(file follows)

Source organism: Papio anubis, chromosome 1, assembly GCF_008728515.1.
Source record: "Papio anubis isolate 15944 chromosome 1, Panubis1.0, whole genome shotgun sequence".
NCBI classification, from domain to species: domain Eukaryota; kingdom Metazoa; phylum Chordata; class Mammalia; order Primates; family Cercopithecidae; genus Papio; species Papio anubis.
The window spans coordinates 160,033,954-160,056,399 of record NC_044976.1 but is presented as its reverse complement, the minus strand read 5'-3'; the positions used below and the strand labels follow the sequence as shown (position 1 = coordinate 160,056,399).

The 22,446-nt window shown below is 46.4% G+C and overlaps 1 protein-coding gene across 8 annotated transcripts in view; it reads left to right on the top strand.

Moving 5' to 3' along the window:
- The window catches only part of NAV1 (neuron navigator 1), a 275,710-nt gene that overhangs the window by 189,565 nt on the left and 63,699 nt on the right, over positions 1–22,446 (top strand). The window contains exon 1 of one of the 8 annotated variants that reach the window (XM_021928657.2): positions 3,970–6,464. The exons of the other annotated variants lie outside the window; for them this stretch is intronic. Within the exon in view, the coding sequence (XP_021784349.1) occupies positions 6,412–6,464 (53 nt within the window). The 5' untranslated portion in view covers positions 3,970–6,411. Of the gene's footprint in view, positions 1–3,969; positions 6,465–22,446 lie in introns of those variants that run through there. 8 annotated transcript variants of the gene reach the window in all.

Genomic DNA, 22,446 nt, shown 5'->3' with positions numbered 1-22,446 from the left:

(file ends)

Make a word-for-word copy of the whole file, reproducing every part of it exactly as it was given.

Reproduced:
Source organism: Papio anubis, chromosome 1, assembly GCF_008728515.1.
Source record: "Papio anubis isolate 15944 chromosome 1, Panubis1.0, whole genome shotgun sequence".
NCBI classification, from domain to species: domain Eukaryota; kingdom Metazoa; phylum Chordata; class Mammalia; order Primates; family Cercopithecidae; genus Papio; species Papio anubis.
The window spans coordinates 160,033,954-160,056,399 of record NC_044976.1 but is presented as its reverse complement, the minus strand read 5'-3'; the positions used below and the strand labels follow the sequence as shown (position 1 = coordinate 160,056,399).

The 22,446-nt window shown below is 46.4% G+C and overlaps 1 protein-coding gene across 8 annotated transcripts in view; it reads left to right on the top strand.

Moving 5' to 3' along the window:
- The window catches only part of NAV1 (neuron navigator 1), a 275,710-nt gene that overhangs the window by 189,565 nt on the left and 63,699 nt on the right, over positions 1–22,446 (top strand). The window contains exon 1 of one of the 8 annotated variants that reach the window (XM_021928657.2): positions 3,970–6,464. The exons of the other annotated variants lie outside the window; for them this stretch is intronic. Within the exon in view, the coding sequence (XP_021784349.1) occupies positions 6,412–6,464 (53 nt within the window). The 5' untranslated portion in view covers positions 3,970–6,411. Of the gene's footprint in view, positions 1–3,969; positions 6,465–22,446 lie in introns of those variants that run through there. 8 annotated transcript variants of the gene reach the window in all.

Genomic DNA, 22,446 nt, shown 5'->3' with positions numbered 1-22,446 from the left: